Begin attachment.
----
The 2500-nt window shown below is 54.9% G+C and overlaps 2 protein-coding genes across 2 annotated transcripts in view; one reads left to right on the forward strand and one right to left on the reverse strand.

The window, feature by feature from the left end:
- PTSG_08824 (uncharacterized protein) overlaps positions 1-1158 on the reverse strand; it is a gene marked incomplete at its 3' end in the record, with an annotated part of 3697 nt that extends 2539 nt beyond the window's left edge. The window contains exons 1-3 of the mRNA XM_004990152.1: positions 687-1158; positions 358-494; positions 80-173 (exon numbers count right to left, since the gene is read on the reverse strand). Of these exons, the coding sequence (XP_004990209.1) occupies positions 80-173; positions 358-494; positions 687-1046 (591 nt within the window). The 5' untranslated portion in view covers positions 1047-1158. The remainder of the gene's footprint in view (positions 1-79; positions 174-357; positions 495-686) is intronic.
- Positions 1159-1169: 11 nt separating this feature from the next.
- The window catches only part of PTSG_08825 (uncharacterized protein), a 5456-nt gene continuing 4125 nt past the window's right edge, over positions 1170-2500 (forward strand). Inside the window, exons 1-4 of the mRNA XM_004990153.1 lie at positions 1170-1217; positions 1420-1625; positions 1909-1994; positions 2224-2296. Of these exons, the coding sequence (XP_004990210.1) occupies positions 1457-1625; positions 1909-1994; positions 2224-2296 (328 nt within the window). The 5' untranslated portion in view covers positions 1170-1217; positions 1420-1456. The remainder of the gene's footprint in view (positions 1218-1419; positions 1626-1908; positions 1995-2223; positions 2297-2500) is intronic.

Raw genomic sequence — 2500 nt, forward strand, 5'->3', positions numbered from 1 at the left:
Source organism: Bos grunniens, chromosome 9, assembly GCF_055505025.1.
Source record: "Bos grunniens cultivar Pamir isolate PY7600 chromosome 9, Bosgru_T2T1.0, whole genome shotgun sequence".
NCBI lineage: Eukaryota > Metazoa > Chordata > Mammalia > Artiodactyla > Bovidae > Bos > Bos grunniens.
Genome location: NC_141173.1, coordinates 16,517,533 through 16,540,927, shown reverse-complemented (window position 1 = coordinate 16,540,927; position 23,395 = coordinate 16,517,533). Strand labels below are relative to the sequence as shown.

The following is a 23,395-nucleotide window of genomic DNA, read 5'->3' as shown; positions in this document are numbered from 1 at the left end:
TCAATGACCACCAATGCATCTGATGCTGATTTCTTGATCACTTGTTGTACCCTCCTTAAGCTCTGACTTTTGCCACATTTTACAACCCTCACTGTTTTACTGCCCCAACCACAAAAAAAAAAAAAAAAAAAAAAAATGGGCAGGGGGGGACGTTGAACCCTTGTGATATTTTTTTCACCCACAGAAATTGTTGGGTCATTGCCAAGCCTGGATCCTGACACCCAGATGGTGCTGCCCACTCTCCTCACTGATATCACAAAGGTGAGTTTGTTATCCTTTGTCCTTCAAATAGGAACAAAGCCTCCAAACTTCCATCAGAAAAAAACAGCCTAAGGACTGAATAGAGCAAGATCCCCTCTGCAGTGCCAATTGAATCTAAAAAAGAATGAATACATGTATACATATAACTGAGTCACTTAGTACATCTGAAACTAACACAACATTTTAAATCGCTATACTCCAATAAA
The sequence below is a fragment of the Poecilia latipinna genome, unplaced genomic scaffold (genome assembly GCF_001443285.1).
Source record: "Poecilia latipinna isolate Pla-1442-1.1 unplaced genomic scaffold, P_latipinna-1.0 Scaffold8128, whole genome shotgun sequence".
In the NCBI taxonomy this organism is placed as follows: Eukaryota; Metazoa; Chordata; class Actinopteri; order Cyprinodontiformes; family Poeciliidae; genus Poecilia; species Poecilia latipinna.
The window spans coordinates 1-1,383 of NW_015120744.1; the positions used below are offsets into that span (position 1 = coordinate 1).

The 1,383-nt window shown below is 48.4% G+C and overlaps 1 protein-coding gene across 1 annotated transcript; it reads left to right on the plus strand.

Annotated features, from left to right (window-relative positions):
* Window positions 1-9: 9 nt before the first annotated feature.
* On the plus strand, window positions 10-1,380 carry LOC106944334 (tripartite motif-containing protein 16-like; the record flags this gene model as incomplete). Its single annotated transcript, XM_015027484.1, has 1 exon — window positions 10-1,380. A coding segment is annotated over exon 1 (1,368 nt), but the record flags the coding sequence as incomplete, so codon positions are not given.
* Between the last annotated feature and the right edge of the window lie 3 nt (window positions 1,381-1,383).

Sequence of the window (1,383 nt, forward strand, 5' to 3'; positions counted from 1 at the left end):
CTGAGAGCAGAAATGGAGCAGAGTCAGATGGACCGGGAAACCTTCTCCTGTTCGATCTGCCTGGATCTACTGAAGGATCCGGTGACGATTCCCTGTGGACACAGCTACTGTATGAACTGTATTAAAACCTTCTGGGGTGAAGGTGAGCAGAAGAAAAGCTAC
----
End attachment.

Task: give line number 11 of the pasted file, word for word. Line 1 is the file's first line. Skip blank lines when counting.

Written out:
The following is a 23,395-nucleotide window of genomic DNA, read 5'->3' as shown; positions in this document are numbered from 1 at the left end: